For their part, Sobel, Larimore, and Becker-Klein bring us a working example of a partnership created between a local nature center, its early childhoodnature-based program, and the nearby K-3 elementary schools. Their research involves a qualitative informal case study method; and their results point in the direction of five important benefits: (1) increased motivation and enthusiasm for school; (2) enhanced language development; (3) increased science, technology, math, and engineering (STEM) learning; (4) improved physical development; and (5) the development of executive function capacities. The authors see the public push toward “academification,” “indoorification,” and “digitalization” as wedges that pry apart childhood and nature. They also write of negotiations between nature-based programming experts (educators from the nature center) in partnership with school-based educators that can expand the curricular purview while shifting accepted epistemologies, how time spent in near daily immersion in the outdoors can bring forth the expanded range of learning possibility the natural world has to offer, how turning toward longer periods of child-directed/adult-facilitated play and problem-solving can move the culture of separation and allow the natural to embrace the learner, and how the increase in parental involvement and support of flexible administration can provide space for relationships to flourish. All of these actions become part of an educator’s toolbox for closing the gap between childhood and nature.

The story expands with Kahn, Weiss, and Harrington who suggest that the childhood and nature gap is partly caused by the lack of direct experience that children have with an increasingly degraded natural world. The authors suggest that people construct knowledge of what is “normal” nature based on the interactions with nature that they experience in childhood. The crux is that with ensuing generation the amount of environmental degradation, if not destruction, increases, but each generation tends to take that nature as normal nature. They call this the problem of “environmental general amnesia,” which they say helps explain how cities continue to lose nature and why people do not really see it happening, and to the extent they do, they do not think the loss is too much of a problem. Environmental generational amnesia also helps explain why typical solutions, like classroom environmental education, which focuses on teaching facts and conceptual knowledge, are not well suited for helping children really understand the problem “in their bones.” Their solution is to have children interact with a nature that is more wild than not.

Against this intellectual backdrop, Kahn, Weiss, and Harrington systematically observed the interactions of young children in a forest school in Seattle, Washington. From their observational data, the authors generated what they call a “nature language.” This language is comprised, like words in a dictionary, by what they call “interaction patterns”: characterizations of essential features of interaction between humans and nature, specified abstractly enough such that countless different instantiations of each one can occur – in more domestic or wild forms – given different types of nature, people, and purposes. For example, walking along the edge of water and land is an interaction pattern. So is climbing a tree, imitating animals, and imagining nature to be something other than it is. Intriguingly for this discussion of closing the gap, it becomes apparent that these authors are suggesting that compared to the urban world, the natural world offers a wider range of affordances to the young learner, which in turn allows the child to exercise an imaginative range that is often not available in a more domesticated environment. What also appears in this nature language is the arrival of a language that is action-based. Note the verbs that lead each interaction pattern; and then note that each verb is interconnected to another being as part of each descriptor. One wonders if this is not in fact the language of the childhoodnature world: a language that recognizes interdependence, action, and possibility at the same time.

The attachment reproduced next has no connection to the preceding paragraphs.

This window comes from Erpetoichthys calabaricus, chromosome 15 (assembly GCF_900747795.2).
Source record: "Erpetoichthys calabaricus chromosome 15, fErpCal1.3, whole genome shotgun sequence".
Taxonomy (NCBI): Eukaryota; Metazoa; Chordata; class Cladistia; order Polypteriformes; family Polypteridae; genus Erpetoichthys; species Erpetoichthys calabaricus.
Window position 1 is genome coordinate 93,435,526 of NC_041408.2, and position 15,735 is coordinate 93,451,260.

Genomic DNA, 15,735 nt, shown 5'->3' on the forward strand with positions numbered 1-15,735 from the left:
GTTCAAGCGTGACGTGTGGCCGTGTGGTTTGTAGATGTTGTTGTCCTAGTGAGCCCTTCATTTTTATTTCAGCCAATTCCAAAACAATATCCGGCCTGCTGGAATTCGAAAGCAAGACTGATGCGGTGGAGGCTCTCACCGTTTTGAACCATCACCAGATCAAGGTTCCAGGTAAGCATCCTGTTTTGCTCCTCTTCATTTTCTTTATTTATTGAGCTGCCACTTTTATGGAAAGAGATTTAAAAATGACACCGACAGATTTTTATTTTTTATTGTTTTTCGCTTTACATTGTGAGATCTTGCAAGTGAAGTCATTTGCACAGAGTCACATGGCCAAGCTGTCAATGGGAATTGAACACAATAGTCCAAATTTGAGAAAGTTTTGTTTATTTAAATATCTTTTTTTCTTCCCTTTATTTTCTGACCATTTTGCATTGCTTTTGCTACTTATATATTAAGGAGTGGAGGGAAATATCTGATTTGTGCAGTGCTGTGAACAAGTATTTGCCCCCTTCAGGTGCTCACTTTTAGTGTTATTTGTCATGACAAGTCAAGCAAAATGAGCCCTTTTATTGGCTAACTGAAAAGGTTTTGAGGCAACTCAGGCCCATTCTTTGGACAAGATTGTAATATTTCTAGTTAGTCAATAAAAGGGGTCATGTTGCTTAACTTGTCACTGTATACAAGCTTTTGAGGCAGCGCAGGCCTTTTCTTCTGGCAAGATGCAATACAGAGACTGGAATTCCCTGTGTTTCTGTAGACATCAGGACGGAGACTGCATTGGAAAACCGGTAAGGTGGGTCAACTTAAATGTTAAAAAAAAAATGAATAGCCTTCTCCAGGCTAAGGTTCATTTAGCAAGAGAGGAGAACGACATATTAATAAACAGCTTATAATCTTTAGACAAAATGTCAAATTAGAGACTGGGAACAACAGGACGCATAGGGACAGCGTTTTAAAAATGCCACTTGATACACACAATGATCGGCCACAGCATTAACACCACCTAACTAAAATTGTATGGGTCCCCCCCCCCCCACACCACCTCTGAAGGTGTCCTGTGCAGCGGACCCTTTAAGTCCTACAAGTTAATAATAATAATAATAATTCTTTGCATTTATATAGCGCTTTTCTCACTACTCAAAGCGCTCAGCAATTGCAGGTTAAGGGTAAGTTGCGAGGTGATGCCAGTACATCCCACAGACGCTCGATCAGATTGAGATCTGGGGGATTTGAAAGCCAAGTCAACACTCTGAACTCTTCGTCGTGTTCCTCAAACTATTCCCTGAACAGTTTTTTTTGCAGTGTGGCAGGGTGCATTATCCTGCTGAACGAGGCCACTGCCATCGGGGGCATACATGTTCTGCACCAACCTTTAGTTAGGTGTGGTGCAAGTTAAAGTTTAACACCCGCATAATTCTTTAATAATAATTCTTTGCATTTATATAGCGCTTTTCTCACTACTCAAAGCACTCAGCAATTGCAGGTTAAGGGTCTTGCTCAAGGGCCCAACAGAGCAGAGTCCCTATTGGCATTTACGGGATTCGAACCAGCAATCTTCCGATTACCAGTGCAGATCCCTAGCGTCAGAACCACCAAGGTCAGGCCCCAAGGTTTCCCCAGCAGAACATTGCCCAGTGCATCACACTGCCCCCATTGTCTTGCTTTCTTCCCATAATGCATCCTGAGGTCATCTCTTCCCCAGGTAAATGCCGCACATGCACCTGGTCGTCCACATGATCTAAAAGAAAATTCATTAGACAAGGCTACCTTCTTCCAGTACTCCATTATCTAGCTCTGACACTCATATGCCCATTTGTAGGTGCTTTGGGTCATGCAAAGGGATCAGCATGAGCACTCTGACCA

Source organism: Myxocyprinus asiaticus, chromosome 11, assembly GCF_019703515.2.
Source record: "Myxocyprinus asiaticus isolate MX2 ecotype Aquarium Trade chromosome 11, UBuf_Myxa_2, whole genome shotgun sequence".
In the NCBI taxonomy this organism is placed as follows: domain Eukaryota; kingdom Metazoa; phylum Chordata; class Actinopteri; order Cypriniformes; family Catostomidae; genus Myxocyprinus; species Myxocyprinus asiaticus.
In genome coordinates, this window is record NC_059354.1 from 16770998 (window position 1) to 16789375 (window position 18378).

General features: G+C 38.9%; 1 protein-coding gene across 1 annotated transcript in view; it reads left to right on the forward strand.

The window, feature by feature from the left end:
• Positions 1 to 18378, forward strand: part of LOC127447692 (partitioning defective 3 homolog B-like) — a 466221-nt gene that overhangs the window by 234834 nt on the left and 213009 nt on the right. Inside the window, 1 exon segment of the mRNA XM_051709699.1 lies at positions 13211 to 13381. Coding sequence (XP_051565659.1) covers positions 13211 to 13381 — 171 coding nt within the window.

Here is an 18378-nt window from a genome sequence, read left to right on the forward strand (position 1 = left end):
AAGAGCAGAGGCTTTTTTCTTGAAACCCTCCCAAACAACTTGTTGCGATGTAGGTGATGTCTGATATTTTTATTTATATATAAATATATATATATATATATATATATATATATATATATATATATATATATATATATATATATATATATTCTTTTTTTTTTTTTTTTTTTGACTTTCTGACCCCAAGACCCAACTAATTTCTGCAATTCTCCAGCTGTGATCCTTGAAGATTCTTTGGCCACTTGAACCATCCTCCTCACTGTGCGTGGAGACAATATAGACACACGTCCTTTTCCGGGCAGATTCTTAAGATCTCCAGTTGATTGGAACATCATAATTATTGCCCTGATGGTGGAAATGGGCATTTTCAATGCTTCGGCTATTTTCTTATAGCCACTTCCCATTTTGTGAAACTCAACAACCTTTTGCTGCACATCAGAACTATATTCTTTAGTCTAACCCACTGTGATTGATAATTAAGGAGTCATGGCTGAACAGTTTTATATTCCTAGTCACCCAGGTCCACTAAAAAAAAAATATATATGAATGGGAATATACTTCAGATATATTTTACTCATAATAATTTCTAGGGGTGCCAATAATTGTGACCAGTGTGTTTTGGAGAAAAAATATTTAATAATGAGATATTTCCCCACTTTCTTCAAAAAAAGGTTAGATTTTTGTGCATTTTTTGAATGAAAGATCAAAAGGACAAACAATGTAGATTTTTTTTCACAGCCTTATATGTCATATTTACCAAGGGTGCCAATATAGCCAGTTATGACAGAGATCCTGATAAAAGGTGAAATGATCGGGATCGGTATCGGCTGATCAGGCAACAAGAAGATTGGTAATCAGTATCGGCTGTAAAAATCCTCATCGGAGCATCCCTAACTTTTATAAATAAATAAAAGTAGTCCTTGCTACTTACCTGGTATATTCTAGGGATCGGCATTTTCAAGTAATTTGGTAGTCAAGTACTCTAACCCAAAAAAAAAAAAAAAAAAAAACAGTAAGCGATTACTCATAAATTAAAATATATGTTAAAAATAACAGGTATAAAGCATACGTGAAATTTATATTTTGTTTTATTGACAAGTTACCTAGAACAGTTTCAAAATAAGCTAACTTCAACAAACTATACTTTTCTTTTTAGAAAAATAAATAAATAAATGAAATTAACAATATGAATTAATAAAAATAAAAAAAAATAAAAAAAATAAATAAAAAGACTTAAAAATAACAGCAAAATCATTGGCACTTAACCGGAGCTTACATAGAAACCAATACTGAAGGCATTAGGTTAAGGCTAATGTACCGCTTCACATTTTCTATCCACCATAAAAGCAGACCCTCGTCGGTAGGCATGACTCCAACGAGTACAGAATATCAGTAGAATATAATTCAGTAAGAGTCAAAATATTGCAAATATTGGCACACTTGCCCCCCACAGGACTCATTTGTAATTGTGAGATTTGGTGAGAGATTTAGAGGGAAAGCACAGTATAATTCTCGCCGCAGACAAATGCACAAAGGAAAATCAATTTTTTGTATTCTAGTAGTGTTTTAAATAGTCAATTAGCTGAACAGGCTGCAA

In the final chapter of this section, Blenkinsop, Jickling, Morse, and Jensen step back from the more direct work in schools of the last two chapters to offer a more general philosophical response to the problem of the childhoodnature gap and suggest some pedagogical touchstones that might support the kinds of educators engaged in the aforementioned work. The authors also place education at the heart of this cultural change project, but it is an engaged, activist, and critical educator who is able to step away from the traditional human-teacher-centered educator role and question the assumed norms that form the framework for public education as it currently exists in much of the world. This chapter begins by exploring and rethinking three seemingly disparate strands, wilderness, education, and the anthropocene, for the purposes of having each offer comment on the human problematic of control which the authors suggest has contributed to the childhoodnature divide. Troubled by the anthropocentrism and the desire to control that have led to the devastation of the anthropocene, the dismissal of wilderness, and the limitations of public education, the authors then offer up six touchstones, forming a heuristic of sorts, for wild pedagogies. These touchstones then become challenges to return to and commitments to make that educators can respond to and draw upon as they continue the slow work of changing practice and troubling systems. To return to the metaphor of telling a new story, this chapter is about changing the actors and the ways of being in world so that new possibilities can be generated for how the story will end. Possibilities include a world where the wedges between children and nature have been removed, or at least reduced, and where childhoodnature makes sense not only as an idea but as the way in which we actually educate and live in the world.


  1. Charles, C. & R. Louv. 2018. Wild Hope: The transformative power of children engaging with nature. In, The International Research Handbook on ChildhoodNature. Eds. A. Cutter-Mackenzie, K. Malone, & E. Barrett. Springer.Google Scholar

Copyright information

© Springer International Publishing AG, part of Springer Nature 2018

Authors and Affiliations

  1. 1.Simon Fraser UniversityBurnabyCanada
  2. 2.University of WashingtonSeattleUSA

Section editors and affiliations

  • Sean Blenkinsop
    • 1
  • Peter Kahn
    • 2
  1. 1.Simon Fraser UniversityBurnabyCanada
  2. 2.University of WashingtonSeattleUSA